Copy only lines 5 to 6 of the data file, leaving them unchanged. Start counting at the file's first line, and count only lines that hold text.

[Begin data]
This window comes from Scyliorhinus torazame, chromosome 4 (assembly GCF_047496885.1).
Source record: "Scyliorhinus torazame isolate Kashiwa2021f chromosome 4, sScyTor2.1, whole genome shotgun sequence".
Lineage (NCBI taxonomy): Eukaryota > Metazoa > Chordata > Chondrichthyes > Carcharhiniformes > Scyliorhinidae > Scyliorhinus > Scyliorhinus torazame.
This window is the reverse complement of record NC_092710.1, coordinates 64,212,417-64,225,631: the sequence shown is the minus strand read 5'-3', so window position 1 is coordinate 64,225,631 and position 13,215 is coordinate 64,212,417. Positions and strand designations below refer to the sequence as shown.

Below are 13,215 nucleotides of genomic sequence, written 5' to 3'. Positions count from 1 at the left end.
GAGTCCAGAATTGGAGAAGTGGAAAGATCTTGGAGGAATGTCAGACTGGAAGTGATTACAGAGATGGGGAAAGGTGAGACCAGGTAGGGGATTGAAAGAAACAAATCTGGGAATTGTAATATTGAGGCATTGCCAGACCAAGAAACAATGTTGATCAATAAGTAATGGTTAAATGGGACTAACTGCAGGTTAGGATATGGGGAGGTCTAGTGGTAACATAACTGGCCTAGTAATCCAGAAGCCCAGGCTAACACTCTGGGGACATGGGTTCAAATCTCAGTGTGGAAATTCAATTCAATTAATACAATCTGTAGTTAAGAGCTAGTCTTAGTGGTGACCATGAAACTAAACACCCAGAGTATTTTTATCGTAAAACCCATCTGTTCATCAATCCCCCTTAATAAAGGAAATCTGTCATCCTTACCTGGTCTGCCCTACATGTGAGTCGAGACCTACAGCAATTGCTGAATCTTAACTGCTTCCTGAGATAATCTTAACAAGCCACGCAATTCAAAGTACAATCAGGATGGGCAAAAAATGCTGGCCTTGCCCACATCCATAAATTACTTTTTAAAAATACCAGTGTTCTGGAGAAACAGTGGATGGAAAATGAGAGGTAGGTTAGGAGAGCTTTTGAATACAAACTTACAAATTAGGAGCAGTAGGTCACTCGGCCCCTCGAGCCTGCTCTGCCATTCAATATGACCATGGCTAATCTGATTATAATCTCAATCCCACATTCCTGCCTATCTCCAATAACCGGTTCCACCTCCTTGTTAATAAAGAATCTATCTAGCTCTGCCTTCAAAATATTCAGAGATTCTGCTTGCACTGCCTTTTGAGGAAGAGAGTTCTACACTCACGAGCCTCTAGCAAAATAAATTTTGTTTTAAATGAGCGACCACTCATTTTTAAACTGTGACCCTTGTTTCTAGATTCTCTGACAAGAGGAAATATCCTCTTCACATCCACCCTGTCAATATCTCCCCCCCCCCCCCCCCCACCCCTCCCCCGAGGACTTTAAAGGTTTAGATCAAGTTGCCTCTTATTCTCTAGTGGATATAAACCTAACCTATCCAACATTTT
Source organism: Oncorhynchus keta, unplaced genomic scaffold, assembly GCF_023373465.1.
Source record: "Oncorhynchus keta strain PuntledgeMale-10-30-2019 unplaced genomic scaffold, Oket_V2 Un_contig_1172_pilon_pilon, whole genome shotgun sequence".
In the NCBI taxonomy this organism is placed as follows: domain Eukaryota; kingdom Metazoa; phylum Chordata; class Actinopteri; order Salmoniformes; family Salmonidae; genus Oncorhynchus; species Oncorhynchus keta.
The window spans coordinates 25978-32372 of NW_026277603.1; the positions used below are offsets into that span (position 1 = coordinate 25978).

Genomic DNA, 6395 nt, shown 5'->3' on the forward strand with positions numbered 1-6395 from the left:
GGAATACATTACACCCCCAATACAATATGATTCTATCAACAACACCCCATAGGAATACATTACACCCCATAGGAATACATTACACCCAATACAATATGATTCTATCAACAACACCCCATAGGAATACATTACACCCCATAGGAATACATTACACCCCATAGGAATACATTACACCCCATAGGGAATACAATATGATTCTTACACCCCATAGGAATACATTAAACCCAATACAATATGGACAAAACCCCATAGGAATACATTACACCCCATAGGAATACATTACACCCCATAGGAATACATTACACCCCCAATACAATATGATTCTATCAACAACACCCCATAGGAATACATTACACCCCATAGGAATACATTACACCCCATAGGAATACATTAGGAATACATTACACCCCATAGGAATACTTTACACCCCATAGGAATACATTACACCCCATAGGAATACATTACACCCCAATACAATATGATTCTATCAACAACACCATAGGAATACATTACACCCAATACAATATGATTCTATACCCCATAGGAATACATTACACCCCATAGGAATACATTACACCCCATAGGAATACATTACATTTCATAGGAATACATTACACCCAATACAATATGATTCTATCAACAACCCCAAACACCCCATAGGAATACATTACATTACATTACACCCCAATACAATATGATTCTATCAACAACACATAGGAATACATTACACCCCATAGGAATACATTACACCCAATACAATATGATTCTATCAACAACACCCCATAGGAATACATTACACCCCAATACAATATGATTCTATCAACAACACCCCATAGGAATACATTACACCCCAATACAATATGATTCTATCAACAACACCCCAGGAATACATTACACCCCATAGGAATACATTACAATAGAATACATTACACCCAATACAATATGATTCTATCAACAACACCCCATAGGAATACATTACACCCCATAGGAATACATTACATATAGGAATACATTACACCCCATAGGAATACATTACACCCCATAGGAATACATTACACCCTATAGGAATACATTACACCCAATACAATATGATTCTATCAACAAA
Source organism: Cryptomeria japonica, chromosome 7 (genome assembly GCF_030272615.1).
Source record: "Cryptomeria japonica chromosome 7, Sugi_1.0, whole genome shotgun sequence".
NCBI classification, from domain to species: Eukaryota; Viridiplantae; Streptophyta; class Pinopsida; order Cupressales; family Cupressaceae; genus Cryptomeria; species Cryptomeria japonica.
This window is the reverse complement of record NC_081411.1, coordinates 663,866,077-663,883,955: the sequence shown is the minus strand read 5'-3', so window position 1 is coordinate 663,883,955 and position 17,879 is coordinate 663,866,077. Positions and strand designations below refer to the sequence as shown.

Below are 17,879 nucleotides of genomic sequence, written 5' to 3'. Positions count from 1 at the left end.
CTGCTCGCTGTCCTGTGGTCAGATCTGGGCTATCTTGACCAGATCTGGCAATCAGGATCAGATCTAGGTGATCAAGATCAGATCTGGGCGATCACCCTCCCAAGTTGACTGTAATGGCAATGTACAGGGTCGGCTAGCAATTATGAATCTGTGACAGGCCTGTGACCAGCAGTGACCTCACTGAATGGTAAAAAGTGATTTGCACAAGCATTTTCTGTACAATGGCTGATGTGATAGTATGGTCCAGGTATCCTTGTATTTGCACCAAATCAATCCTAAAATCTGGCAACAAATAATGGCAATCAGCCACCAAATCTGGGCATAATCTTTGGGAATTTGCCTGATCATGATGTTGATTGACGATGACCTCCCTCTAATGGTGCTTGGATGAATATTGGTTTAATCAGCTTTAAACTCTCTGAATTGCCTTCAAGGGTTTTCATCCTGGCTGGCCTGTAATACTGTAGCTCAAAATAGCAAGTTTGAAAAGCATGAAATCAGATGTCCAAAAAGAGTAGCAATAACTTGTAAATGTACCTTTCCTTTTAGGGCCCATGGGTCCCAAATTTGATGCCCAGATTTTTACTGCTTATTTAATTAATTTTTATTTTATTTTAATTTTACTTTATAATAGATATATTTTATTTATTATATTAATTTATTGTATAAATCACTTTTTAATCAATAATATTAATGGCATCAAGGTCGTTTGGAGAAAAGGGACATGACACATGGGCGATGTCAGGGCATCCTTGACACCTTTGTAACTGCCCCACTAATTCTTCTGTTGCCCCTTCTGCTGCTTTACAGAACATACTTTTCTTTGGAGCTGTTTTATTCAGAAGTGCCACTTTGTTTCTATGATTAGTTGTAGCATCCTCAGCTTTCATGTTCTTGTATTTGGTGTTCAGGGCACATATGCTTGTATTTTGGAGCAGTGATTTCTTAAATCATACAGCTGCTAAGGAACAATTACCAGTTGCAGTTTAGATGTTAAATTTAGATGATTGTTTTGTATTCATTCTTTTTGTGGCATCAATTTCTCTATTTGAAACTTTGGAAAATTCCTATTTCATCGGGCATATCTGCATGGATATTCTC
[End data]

Below are 13,215 nucleotides of genomic sequence, written 5' to 3'. Positions count from 1 at the left end.
GAGTCCAGAATTGGAGAAGTGGAAAGATCTTGGAGGAATGTCAGACTGGAAGTGATTACAGAGATGGGGAAAGGTGAGACCAGGTAGGGGATTGAAAGAAACAAATCTGGGAATTGTAATATTGAGGCATTGCCAGACCAAGAAACAATGTTGATCAATAAGTAATGGTTAAATGGGACTAACTGCAGGTTAGGATATGGGGAGGTCTAGTGGTAACATAACTGGCCTAGTAATCCAGAAGCCCAGGCTAACACTCTGGGGACATGGGTTCAAATCTCAGTGTGGAAATTCAATTCAATTAATACAATCTGTAGTTAAGAGCTAGTCTTAGTGGTGACCATGAAACTAAACACCCAGAGTATTTTTATCGTAAAACCCATCTGTTCATCAATCCCCCTTAATAAAGGAAATCTGTCATCCTTACCTGGTCTGCCCTACATGTGAGTCGAGACCTACAGCAATTGCTGAATCTTAACTGCTTCCTGAGATAATCTTAACAAGCCACGCAATTCAAAGTACAATCAGGATGGGCAAAAAATGCTGGCCTTGCCCACATCCATAAATTACTTTTTAAAAATACCAGTGTTCTGGAGAAACAGTGGATGGAAAATGAGAGGTAGGTTAGGAGAGCTTTTGAATACAAACTTACAAATTAGGAGCAGTAGGTCACTCGGCCCCTCGAGCCTGCTCTGCCATTCAATATGACCATGGCTAATCTGATTATAATCTCAATCCCACATTCCTGCCTATCTCCAATAACCGGTTCCACCTCCTTGTTAATAAAGAATCTATCTAGCTCTGCCTTCAAAATATTCAGAGATTCTGCTTGCACTGCCTTTTGAGGAAGAGAGTTCTACACTCACGAGCCTCTAGCAAAATAAATTTTGTTTTAAATGAGCGACCACTCATTTTTAAACTGTGACCCTTGTTTCTAGATTCTCTGACAAGAGGAAATATCCTCTTCACATCCACCCTGTCAATATCTCCCCCCCCCCCCCCCCCACCCCTCCCCCGAGGACTTTAAAGGTTTAGATCAAGTTGCCTCTTATTCTCTAGTGGATATAAACCTAACCTATCCAACATTTT